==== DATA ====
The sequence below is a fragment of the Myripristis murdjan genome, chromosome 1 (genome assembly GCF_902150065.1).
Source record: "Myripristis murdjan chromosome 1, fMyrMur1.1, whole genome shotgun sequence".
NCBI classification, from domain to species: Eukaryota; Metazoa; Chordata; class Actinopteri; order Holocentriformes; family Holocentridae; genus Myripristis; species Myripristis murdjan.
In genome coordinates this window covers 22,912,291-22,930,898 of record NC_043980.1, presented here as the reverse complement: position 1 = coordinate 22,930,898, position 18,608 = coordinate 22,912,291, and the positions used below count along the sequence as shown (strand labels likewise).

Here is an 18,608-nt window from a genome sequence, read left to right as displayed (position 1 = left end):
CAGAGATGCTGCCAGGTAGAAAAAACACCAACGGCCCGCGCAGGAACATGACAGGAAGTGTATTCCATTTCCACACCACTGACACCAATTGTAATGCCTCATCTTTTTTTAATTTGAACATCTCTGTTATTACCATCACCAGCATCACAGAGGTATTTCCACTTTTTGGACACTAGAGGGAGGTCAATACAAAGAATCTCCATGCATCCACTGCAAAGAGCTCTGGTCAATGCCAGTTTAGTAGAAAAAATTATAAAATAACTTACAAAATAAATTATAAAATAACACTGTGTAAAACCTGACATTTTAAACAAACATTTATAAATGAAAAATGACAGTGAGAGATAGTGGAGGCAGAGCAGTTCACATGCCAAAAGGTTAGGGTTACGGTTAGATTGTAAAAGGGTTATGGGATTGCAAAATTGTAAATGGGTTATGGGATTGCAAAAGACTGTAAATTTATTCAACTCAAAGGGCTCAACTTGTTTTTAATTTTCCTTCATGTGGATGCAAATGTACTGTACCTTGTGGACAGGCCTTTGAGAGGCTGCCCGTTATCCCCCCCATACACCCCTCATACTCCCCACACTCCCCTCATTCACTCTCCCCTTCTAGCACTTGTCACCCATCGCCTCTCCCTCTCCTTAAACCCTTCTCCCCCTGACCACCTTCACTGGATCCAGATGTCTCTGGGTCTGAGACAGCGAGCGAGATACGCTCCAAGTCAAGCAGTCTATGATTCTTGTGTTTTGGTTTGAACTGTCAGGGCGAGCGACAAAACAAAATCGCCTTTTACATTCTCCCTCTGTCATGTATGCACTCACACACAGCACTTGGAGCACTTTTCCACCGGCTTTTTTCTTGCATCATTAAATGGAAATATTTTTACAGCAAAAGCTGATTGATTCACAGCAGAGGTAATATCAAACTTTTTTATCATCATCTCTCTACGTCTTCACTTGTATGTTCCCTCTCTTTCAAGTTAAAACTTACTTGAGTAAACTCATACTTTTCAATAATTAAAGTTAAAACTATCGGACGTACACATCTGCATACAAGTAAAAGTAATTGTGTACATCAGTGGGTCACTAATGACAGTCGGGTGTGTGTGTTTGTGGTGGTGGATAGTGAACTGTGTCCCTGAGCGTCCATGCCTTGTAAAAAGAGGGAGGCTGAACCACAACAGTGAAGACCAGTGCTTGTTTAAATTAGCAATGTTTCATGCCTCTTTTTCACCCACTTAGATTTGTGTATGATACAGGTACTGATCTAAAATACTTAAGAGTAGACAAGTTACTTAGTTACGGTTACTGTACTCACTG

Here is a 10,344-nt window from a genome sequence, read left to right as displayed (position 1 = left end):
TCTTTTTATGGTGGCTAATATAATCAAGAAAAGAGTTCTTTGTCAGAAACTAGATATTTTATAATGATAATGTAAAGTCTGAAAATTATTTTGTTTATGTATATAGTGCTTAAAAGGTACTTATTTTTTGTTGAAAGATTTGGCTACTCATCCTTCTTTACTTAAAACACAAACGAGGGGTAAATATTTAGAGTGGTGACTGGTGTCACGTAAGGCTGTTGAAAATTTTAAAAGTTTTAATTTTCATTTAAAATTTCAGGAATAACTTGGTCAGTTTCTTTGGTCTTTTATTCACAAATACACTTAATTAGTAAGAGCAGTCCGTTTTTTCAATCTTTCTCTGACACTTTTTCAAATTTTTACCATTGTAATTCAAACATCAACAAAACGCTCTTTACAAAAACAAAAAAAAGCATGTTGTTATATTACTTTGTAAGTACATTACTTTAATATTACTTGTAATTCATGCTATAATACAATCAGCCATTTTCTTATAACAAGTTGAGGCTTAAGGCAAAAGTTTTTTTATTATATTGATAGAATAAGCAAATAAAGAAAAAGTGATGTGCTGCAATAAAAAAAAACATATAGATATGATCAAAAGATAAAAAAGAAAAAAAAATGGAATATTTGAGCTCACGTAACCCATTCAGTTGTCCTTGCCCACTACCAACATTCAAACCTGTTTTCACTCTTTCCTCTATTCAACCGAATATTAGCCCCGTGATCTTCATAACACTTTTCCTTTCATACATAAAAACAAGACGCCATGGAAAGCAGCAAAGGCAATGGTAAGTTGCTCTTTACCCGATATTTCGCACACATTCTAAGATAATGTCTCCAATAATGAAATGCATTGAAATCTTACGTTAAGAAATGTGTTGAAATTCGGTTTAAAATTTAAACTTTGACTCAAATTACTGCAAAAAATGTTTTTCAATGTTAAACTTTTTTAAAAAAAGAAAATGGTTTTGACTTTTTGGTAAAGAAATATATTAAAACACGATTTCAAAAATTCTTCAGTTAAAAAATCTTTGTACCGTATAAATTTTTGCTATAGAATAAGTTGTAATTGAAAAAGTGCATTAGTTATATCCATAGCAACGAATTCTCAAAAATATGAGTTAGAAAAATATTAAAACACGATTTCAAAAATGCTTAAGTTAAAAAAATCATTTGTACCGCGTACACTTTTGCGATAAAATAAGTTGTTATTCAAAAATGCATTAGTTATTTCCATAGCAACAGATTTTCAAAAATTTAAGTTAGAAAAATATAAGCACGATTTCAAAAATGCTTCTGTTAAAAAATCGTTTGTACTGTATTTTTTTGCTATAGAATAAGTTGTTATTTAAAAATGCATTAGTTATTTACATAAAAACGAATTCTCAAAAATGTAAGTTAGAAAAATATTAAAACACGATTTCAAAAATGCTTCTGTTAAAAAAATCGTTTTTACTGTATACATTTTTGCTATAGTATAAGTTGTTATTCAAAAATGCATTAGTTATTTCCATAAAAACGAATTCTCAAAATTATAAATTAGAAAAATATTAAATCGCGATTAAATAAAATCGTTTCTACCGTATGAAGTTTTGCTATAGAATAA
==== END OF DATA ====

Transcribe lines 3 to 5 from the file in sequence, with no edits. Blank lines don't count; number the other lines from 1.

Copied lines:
NCBI classification, from domain to species: Eukaryota; Metazoa; Chordata; class Actinopteri; order Holocentriformes; family Holocentridae; genus Myripristis; species Myripristis murdjan.
In genome coordinates this window covers 22,912,291-22,930,898 of record NC_043980.1, presented here as the reverse complement: position 1 = coordinate 22,930,898, position 18,608 = coordinate 22,912,291, and the positions used below count along the sequence as shown (strand labels likewise).

Here is an 18,608-nt window from a genome sequence, read left to right as displayed (position 1 = left end):